• Abstract: Given m groups of streams which consist of n_1, ...,  n_m coevolving streams in each group, we want to: (i) incrementally n_d local patterns within a single group, (ii) efficiently obtain global patterns across groups, and more importantly, (iii) efficiently do that in real time while limiting shared information across groups. In this paper, we present a distributed, hierarchical algorithm addressing these problems. Our experimental case study confirms that the proposed method can perform hierarchical correlation detection efficiently and effectively

  2.  Papadimitriou,  S., Sun,  J., Faloutsos,  C. Streaming Pattern Discovery in Multiple Time-Series, Proceedings of the Very Large Data Bases Conference (VLDB), Trondheim, Norway, 2005[pdf][bib]

    • Abstract: In this paper, we introduce SPIRIT (Streaming Pattern dIscoveRy in multIple Timeseries). Given n numerical data streams, all of whose values we observe at each time tick t, SPIRIT can incrementally nd correlations and hidden variables, which summarise the key trends in the entire stream collection. It can do this quickly, with no buffering of stream values and without comparing pairs of streams. Moreover, it is any-time, single pass, and it dynamically detects changes. The discovered trends can also be used to immediately spot potential anomalies, to do efficient forecasting and, more generally, to dramatically simplify further data processing. Our experimental evaluation and case studies show that SPIRIT can incrementally capture correlations and discover trends, efficiently and effectively.

  3. Sun,  J., Papadimitriou,  S.,  Faloutsos,  C.  Online  latent  variable detection in  sensor   networks,  To appear in Proceedings of 21th  IEEE International Conference on Data Engineering (ICDE), 2005 (demo).[pdf][bib]

    • Abstract: Sensor networks attract increasing interest, for a broad range of applications. Given a sensor network, one key issue becomes how to utilize it efficiently and effectively. In particular, how can we detect the underlying correlations (latent variables) among many co-evolving sensor measurements? Can we do it incrementally? We present a system that can (1) collect the measurements from the real wireless sensors; (2) process them in real-time; and (3) determine the correlations (latent variables) among the sensor streams on the fly.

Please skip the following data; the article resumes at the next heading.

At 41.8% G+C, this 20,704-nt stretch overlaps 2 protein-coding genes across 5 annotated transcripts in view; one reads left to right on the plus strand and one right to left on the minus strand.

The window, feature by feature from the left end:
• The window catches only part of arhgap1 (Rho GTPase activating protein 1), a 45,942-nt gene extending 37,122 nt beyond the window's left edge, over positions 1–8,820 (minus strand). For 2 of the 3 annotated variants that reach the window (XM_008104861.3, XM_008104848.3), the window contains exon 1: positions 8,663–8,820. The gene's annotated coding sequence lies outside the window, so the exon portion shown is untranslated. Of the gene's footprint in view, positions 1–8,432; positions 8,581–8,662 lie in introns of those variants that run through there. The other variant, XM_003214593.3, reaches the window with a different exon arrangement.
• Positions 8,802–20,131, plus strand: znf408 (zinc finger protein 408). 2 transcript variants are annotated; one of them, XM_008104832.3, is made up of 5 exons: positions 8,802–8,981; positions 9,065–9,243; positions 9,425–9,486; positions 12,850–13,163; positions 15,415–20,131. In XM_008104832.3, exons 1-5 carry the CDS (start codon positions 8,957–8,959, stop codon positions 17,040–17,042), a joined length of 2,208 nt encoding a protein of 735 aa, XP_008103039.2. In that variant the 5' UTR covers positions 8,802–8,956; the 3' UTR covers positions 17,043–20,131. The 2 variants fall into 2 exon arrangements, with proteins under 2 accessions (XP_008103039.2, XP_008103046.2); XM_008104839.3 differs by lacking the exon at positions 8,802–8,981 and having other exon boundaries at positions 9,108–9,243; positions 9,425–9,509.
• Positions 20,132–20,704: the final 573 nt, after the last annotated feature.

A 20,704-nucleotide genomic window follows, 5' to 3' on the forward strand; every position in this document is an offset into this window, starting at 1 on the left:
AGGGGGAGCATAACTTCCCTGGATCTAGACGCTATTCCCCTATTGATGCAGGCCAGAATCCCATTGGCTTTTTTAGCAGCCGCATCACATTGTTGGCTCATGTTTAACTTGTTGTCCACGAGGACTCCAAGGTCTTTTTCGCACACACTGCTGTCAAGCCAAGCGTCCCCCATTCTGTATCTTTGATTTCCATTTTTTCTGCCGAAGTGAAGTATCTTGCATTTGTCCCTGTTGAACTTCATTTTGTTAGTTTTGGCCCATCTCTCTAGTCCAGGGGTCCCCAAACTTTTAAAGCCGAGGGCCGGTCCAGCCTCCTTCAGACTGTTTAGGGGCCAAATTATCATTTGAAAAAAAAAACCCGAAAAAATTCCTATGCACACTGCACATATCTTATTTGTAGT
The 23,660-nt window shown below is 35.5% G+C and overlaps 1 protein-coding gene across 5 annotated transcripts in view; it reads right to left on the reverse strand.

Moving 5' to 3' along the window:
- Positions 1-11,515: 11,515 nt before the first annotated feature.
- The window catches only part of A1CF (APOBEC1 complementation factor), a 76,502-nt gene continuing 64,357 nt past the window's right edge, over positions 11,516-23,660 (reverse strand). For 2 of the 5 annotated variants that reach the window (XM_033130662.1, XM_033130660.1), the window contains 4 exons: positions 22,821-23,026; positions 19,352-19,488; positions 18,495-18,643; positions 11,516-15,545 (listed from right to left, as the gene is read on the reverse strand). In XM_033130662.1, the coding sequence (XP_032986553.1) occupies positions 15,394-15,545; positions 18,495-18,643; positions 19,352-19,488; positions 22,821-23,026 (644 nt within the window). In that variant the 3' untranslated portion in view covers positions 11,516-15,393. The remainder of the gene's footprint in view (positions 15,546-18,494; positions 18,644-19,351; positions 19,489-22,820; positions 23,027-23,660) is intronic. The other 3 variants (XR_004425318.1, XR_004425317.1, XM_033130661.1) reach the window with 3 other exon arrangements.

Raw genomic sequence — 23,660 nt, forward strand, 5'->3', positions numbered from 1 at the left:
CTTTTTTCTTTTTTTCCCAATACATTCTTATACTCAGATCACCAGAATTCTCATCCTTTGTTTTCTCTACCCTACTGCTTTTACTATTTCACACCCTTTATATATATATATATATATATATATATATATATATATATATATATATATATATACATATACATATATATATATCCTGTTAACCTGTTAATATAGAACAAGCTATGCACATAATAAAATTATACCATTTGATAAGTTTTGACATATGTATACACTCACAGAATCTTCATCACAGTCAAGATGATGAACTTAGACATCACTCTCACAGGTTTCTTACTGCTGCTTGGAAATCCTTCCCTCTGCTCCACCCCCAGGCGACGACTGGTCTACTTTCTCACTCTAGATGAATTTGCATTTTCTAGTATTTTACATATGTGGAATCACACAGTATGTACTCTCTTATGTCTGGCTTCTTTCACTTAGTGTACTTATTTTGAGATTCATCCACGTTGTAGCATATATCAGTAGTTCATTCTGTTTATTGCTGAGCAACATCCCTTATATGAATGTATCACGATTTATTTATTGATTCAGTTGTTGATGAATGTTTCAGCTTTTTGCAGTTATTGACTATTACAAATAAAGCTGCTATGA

4. Evan Hoke, Jimeng Sun, John D. Strunk, Gregory R. Ganger, Christos Faloutsos. InteMon: Continuous Mining of Sensor Data in Large-scale Self-* Infrastructures. ACM SIGOPS Operating Systems Review, 40(3):38-44. ACM Press, July 2006 [pdf][bib]

    • Abstract: Modern data centers have a large number of components that must be monitored, including servers, switches/routers, and environmental control systems. This paper describes InteMon, a prototype monitoring and mining system for data centers. It uses the SNMP protocol to monitor a new data center at Carnegie Mellon. It stores the monitoring data in a MySQL database, allowing visualization of the time-series data using a JSP web-based frontend interface for system administrators. What sets InteMon apart from other cluster monitoring systems is its ability to automatically analyze correlations in the monitoring data in real time and alert administrators of potential anomalies. It uses efficient, state of the art stream mining methods to report broken correlations among input streams. It also uses these methods to intelligently compress historical data and avoid the need for administrators to configure threshold-based monitoring bands.

  5. Evan Hoke, Jimeng Sun, Christos Faloutsos. InteMon: Intelligent System Monitoring on Large Clusters, Proceedings of VLDB, 2006 (demo).



Simple Web Demo (it requires Sun JVM installed):

IntMon: intelligent monitoring system for large clusters [currently under construction, please come back later]